Stout, annual, erect herb up to 4 m tall, more or less strongly branched; stem terete, with scattered, stiff hairs, glabrescent, often red-blotched; branches erect to curved downwards. Leaves arranged spirally, simple, variable in shape and size; stipules filiform, up to 2 cm long, often split to the base, covered with stiff hairs; petiole up to 50 cm long, often red-tinged, with a line of soft, simple hairs on the upper side, otherwise with scattered, stiff hairs and glabrescent; blade transversally elliptical to orbicular in outline, up to 50 cm broad, length of midrib up to 35 cm, mostly 3-, 5- or 7-palmatilobed to palmatipartite, cordate at base, 5–9-veined, segments triangular, ovate, elliptical, obovate, oblong, spatulate or lanceolate, acuminate, serrate to crenate, sometimes entire or angular, veins on both sides with scattered, stiff hairs, glabrescent. Flowers axillary, solitary or racemose by reduction or abortion of the upper leaves; pedicel up to 3 cm long in flower, up to 7 cm in fruit, with scattered, stiff hairs, glabrescent; epicalyx segments 7–15, free, linear to lanceolate, 5–25 mm × 0.5–3 mm, acute to acuminate, caducous at flowering or soon after, covered with stiff hairs; calyx spathaceous, 2–6 cm long, 5-toothed apically, usually splitting on one side at the expansion of the corolla, adnate to and caducous with the corolla and staminal column, strigose to sericeous; petals 5, free, obovate to orbicular, 3–7 cm long, base fleshy, apex obtuse to retuse, glabrous, yellow, often turning pink after anthesis, with a dark purple centre; stamens united into a staminal column up to 2.5 cm long, white, glabrous; ovary superior, tomentose, often with some stiff hairs on the costae as well, 5–10 style arms 3–5 mm long, stigmas dark purple, with simple hairs. Fruit an erect, cylindrical to pyramidal capsule 5–25 cm × 1–5 cm, acuminate, terete to 5–10-angled, concave between the costae, gradually losing its original indumentum, when young varying in colour from purple-red and reddish-green to dark green, and from pale green to yellow, completely or partially loculicidal or not opening at all, up to 100-seeded. Seeds globose to ovoid, 3–6 mm in diameter, with minute warts in concentric rows, rarely with long red hairs on the seed coat. Seedling with epigeal germination.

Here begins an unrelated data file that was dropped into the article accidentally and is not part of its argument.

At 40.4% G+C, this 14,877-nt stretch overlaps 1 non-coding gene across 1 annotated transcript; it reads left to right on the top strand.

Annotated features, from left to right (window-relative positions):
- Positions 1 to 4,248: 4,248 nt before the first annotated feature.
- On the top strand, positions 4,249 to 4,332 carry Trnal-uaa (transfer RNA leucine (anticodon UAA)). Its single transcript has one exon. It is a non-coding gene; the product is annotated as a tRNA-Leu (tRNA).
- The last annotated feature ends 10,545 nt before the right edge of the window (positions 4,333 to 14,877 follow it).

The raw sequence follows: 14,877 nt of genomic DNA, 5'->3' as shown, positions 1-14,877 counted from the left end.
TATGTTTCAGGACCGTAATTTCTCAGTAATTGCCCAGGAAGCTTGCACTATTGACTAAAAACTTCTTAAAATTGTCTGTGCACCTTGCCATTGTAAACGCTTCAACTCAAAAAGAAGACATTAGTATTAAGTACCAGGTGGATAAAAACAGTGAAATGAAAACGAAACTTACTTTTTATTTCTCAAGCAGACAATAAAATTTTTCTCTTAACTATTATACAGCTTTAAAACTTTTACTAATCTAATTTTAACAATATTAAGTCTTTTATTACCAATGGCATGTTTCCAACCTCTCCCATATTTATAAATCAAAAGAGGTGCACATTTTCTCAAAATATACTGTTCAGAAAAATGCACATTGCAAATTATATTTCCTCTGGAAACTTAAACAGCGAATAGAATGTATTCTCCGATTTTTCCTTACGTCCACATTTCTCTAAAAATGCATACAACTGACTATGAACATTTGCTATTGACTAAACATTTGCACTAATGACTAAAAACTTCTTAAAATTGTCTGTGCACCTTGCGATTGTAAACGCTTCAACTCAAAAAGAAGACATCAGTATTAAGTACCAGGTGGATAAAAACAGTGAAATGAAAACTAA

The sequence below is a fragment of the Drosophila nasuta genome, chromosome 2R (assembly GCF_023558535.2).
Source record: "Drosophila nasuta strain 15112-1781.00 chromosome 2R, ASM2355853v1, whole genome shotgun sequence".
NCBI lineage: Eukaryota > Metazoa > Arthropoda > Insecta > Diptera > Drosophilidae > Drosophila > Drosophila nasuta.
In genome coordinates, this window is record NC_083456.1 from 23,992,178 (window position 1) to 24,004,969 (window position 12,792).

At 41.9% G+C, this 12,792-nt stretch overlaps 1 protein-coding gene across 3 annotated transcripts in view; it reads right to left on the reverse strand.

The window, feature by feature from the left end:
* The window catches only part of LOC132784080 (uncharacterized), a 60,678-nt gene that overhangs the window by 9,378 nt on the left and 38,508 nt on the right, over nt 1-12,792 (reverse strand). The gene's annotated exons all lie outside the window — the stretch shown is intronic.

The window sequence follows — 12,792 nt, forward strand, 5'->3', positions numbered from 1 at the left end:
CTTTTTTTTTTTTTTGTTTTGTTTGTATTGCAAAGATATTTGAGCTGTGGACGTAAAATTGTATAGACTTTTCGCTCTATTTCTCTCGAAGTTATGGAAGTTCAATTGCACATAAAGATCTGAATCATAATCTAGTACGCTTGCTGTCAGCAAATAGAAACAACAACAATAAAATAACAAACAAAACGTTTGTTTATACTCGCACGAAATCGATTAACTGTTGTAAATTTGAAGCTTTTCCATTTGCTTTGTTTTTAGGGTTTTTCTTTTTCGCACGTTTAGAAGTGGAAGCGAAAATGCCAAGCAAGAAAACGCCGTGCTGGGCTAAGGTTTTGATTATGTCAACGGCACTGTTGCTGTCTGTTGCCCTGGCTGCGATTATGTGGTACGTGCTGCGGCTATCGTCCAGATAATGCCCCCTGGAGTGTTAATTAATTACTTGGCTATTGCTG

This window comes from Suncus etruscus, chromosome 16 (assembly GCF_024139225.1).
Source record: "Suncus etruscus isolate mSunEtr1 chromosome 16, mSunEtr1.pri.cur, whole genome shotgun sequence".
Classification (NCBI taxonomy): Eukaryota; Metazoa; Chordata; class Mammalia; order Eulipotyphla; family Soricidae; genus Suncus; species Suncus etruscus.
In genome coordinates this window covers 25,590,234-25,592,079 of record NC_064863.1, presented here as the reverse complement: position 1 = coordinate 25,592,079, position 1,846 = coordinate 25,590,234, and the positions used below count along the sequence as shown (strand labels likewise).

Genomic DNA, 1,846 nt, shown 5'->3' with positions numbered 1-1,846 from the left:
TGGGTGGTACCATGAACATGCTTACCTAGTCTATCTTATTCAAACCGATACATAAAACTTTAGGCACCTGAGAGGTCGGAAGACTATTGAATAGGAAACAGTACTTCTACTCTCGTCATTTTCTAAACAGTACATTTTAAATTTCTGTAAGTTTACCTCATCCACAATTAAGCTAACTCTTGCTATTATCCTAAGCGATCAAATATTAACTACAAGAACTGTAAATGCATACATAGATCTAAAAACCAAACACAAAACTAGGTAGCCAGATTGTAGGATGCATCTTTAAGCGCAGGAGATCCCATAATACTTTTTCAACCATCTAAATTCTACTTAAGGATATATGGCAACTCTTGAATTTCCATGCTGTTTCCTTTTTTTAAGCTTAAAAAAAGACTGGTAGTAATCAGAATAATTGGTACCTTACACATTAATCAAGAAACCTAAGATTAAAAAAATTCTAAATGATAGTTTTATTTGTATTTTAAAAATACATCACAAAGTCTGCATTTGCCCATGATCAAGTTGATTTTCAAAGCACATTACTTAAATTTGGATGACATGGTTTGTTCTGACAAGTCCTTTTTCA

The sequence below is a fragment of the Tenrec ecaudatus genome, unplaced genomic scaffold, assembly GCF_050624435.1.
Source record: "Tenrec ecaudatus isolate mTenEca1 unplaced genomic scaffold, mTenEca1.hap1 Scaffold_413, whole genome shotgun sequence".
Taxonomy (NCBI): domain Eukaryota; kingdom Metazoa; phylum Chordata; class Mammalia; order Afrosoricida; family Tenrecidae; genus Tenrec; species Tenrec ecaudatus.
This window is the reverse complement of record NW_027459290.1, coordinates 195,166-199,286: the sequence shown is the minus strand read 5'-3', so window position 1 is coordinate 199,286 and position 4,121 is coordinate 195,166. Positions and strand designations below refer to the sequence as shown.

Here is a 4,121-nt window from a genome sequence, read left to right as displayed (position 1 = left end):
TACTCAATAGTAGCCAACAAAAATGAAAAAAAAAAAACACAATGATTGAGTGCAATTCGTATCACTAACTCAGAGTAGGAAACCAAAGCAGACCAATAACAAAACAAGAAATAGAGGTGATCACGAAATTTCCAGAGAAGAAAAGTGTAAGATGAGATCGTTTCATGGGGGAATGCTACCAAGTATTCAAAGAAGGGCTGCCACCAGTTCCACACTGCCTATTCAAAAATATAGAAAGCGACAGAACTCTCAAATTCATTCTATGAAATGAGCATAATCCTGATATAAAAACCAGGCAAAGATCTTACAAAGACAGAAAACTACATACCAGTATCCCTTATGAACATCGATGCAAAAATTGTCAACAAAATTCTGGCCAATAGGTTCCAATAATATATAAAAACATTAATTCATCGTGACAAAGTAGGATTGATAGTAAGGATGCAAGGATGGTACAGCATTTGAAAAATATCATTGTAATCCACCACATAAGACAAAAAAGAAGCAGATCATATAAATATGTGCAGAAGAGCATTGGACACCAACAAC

Other botanical information
Abelmoschus esculentus (usually 2n = 130) is probably an amphidiploid (allotetraploid), derived from Abelmoschus tuberculatus Pal & H.B.Singh (2n = 58), a wild species from India, and a species with 2n = 72 chromosomes (possibly Abelmoschus ficulneus (L.) Wight & Arn. ex Wight).
Another edible okra species, Abelmoschus caillei (A.Chev.) Stevels, occurs in the humid parts of West and Central Africa. There are strong indications that also Abelmoschus caillei is an amphidiploid with Abelmoschus esculentus being one of the parental species.
There are no apparent differences in use between the common and West African okra, which is why they are often lumped together. Morphologically Abelmoschus caillei differs in several respects from Abelmoschus esculentus, but the epicalyx offers the best discriminating characteristic: the width of the epicalyx segments is 0.5–3 mm in Abelmoschus esculentus and 4–13 mm in Abelmoschus caillei. The two okra species can be quite reliably (but not with absolute certainty) recognized on the basis of fruit form. Fruits of Abelmoschus esculentus are cylindrical to pyramidal, whereas fruits of Abelmoschus caillei are ovoid. Literature references on common okra have to be interpreted with care because they may include information related to Abelmoschus caillei.
There are many cultivars of common okra. Some of the better known are ‘Clemson Spineless’, ‘Indiana’, ‘Emerald’ (United States) and ‘Pusa Sawani’ (India), which have been in use for about 30 years.
Growth and development
Under the conditions of southern Côte d’Ivoire (5°N), local and introduced cultivars flower within 45–80 days after sowing in the dry season (sowing in October: days shortening) and within 55–105 days after sowing in the rainy season (sowing in March: days lengthening). Crop duration rarely exceeds 6 months.
Flower opening and pollination take place in the early morning. Although basically a self-pollinated crop, considerable cross -pollination by insects may take place. For vegetable use the fruits are picked about one week after anthesis. The regular removal of young fruits permits sustained vegetative growth and flowering, prolonging the productive period. In a seed crop, it takes about one month from anthesis to fruit maturity. In this case, vegetative growth stops soon after anthesis, all assimilates being diverted to the reproductive plant parts.